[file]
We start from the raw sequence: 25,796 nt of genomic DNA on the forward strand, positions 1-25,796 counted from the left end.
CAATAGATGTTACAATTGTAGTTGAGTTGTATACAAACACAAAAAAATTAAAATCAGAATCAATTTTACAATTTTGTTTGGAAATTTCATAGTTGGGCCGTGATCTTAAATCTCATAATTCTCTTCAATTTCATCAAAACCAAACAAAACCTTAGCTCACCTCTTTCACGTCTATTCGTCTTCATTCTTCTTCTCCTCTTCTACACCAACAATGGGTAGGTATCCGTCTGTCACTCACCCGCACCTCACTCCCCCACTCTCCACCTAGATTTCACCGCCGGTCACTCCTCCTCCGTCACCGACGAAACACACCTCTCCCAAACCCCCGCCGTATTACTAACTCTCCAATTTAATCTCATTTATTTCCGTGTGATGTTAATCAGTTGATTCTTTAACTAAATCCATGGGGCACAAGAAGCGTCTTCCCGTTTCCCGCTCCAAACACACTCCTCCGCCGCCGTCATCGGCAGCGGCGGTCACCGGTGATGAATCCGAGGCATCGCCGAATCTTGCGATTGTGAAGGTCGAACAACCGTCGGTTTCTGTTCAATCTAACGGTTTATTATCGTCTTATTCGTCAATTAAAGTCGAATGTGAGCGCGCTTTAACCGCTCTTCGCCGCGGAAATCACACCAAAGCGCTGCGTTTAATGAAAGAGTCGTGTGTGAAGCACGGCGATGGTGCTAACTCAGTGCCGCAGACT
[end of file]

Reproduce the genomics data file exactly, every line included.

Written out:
We start from the raw sequence: 25,796 nt of genomic DNA on the forward strand, positions 1-25,796 counted from the left end.
CAATAGATGTTACAATTGTAGTTGAGTTGTATACAAACACAAAAAAATTAAAATCAGAATCAATTTTACAATTTTGTTTGGAAATTTCATAGTTGGGCCGTGATCTTAAATCTCATAATTCTCTTCAATTTCATCAAAACCAAACAAAACCTTAGCTCACCTCTTTCACGTCTATTCGTCTTCATTCTTCTTCTCCTCTTCTACACCAACAATGGGTAGGTATCCGTCTGTCACTCACCCGCACCTCACTCCCCCACTCTCCACCTAGATTTCACCGCCGGTCACTCCTCCTCCGTCACCGACGAAACACACCTCTCCCAAACCCCCGCCGTATTACTAACTCTCCAATTTAATCTCATTTATTTCCGTGTGATGTTAATCAGTTGATTCTTTAACTAAATCCATGGGGCACAAGAAGCGTCTTCCCGTTTCCCGCTCCAAACACACTCCTCCGCCGCCGTCATCGGCAGCGGCGGTCACCGGTGATGAATCCGAGGCATCGCCGAATCTTGCGATTGTGAAGGTCGAACAACCGTCGGTTTCTGTTCAATCTAACGGTTTATTATCGTCTTATTCGTCAATTAAAGTCGAATGTGAGCGCGCTTTAACCGCTCTTCGCCGCGGAAATCACACCAAAGCGCTGCGTTTAATGAAAGAGTCGTGTGTGAAGCACGGCGATGGTGCTAACTCAGTGCCGCAGACT